Let’s talk hashtags.
I’d like to start by saying that I appreciate the use of a hashtag for informational and organizational purposes; I actually think it’s a revolutionary concept. But you know those people who use 20 hashtags in one Instagram post but have their accounts set to private? That is not cool.
So how did hashtags get started? More importantly, how did they become so annoying so quickly, and what can you do to stop this abuse?
Chris Messina (@chrismessina) tweeted using a hashtag for the first time back in 2007 as a way to organize thoughts into categories. Who knew it would be the next trend for making online searches easier? Since then, we’ve seen hashtags used for events, TV show chatter, tagging your Twitter-less friends, and more.
how do you feel about using # (pound) for groups. As in #barcamp [msg]?— Chris Messina™ (@chrismessina) August 23, 2007
The hashtag trend has spread across other social media platforms, such as Facebook, Instagram, Pinterest, and LinkedIn (though LinkedIn took the feature away last year), and it serves as a great tool for social media marketers.
As with any new social tool, with the rise of the hashtag comes abuse from marketers and people who degrade the symbol’s purpose. Although studies show that tweets with one or two hashtags see twice the engagement compared to those without, that doesn’t mean you should clog your tweets and Facebook statuses with 20 hashtags. In fact, that same study showed that tweets with three or more hashtags resulted in a 17 percent drop in engagement.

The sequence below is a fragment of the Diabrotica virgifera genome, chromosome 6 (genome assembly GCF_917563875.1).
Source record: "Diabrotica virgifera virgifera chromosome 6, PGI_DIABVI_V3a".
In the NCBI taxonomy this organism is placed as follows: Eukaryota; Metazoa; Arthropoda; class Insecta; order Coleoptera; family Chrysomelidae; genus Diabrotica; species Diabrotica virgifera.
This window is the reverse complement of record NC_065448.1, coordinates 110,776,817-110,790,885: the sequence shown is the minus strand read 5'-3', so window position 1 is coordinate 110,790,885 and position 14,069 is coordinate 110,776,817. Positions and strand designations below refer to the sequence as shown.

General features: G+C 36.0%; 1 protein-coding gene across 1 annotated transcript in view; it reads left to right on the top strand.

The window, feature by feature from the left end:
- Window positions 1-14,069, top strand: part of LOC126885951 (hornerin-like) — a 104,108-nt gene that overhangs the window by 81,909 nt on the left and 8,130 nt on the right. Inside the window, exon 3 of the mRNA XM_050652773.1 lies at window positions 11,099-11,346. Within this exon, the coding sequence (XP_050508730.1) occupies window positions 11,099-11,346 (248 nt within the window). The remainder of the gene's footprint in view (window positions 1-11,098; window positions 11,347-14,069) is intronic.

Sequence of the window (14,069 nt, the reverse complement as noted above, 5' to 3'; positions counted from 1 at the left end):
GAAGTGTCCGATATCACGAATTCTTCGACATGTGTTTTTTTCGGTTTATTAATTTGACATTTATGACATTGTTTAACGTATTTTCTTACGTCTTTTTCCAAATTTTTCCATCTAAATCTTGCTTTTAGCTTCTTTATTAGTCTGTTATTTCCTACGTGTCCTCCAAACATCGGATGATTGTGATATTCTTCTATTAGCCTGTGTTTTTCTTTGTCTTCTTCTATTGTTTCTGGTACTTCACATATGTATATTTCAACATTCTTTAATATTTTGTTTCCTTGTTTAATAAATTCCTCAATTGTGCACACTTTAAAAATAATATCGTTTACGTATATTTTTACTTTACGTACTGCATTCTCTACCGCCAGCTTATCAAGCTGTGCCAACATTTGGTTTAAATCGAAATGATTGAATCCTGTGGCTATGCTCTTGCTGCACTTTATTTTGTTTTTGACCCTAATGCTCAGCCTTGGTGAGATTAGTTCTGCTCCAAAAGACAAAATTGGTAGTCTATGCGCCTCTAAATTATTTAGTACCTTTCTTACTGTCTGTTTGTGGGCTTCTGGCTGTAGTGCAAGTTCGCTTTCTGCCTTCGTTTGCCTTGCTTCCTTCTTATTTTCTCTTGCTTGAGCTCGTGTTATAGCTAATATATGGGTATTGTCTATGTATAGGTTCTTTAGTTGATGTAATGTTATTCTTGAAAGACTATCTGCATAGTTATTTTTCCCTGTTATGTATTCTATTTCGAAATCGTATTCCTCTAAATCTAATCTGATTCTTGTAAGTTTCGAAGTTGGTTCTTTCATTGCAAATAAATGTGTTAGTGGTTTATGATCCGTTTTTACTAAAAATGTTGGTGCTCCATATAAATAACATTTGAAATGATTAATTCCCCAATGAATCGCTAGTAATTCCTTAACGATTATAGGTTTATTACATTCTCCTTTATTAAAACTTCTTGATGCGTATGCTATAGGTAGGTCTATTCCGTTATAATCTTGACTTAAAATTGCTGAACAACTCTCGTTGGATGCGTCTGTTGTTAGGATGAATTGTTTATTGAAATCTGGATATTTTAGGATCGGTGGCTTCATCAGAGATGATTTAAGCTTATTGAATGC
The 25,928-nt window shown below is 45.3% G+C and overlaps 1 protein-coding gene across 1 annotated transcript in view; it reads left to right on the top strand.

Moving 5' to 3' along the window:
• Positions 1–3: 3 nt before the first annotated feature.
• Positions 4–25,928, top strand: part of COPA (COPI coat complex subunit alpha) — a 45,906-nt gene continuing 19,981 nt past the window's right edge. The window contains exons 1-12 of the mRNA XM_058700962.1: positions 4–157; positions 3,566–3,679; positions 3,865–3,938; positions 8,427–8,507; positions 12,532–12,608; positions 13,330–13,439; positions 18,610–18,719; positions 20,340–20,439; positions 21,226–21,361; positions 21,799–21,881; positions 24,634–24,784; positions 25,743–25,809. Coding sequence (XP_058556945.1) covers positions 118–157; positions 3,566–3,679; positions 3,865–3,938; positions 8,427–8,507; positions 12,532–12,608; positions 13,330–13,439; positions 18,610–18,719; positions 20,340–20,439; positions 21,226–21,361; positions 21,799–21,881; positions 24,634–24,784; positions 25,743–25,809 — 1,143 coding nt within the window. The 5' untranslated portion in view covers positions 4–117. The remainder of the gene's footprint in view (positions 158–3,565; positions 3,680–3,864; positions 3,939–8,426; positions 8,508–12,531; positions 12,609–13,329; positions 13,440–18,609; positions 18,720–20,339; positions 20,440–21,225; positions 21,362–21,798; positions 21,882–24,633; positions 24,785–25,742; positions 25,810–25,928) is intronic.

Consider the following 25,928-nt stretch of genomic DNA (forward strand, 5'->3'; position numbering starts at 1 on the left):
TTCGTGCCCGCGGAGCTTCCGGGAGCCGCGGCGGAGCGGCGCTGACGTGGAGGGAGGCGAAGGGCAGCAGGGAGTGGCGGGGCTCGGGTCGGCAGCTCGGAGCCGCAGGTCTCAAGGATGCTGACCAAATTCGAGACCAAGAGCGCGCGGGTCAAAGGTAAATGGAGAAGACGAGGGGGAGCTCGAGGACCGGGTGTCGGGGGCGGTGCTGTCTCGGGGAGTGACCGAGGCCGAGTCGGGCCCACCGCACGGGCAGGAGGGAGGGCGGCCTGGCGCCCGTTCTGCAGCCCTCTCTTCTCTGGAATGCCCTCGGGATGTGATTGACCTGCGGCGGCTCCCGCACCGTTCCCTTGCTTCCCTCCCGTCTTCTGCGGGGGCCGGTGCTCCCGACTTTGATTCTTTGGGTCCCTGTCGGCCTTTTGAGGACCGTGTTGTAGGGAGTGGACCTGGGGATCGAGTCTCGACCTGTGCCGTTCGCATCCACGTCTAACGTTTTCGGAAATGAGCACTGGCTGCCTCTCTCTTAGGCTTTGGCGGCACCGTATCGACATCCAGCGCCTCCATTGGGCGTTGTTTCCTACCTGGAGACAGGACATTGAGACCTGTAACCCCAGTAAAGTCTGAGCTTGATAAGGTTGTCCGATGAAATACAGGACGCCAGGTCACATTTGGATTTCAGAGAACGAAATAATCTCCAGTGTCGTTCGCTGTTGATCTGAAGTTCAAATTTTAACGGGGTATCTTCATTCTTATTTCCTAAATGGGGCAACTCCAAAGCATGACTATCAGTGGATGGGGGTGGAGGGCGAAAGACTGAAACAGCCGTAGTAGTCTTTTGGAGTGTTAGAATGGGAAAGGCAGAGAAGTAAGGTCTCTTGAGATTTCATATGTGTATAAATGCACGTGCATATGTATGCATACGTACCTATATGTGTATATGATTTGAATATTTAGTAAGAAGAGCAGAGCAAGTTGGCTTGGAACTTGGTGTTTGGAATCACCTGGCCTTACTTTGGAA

So why are we still seeing brands abuse the hashtag?
Because hashtags help facilitate online searches, brands abide by the notion that more is better when it comes to getting traffic to their site. But as we’ve seen with Google’s past updates on keyword stuffing and guest posting, more is certainly not always better.
The only thing your customers are thinking when they see a timeline stuffed with hashtags is that your brand looks spammy — and no one wants to work with a spammy business.
Whether you’re intentionally trying to get followers or just aren’t aware of the statistics behind hashtag engagement, stop overusing them now before you do any more damage to your brand’s image.
For companies that need to clean up their hashtag use, here are three questions to ask when posting on social media:
1. Will followers actually search using this hashtag?
Going along with the idea of keyword research, hashtag research is just as valuable. The whole purpose of the symbol is to get users to find you or get more information on a topic. Therefore, researching which hashtags customers are using when talking about a certain topic will get more value from your hashtags.
2. Do my tweets exceed two hashtags?
As we saw earlier, having three or more hashtags in a tweet causes a significant drop in engagement. Keeping hashtags to a minimum will make your brand’s social media timeline look less spammy and open up more opportunities for retweets and engaging conversations.
3. Are my hashtags relevant?
Throwing in “#socialmedia” wouldn’t make sense in a tweet that’s talking about sales and the ROI of thought leadership. Though you might want to try to get maximum exposure for your tweets, you can’t let that get in the way of relevance.
Not only will your engagement decrease, but your customers will also be turned off when they see what you’re trying to do. Don’t try to cheat the system. Tweet this
The hashtag is a tool that was created to fuel engagement and help with online searches, but with that power comes great responsibility. Brands that abuse hashtags are hurting their image and driving customers away. But by using this feature appropriately, you can get maximum exposure for your brand’s message and deliver your content to its intended audience.
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Post by Maya Szydlowski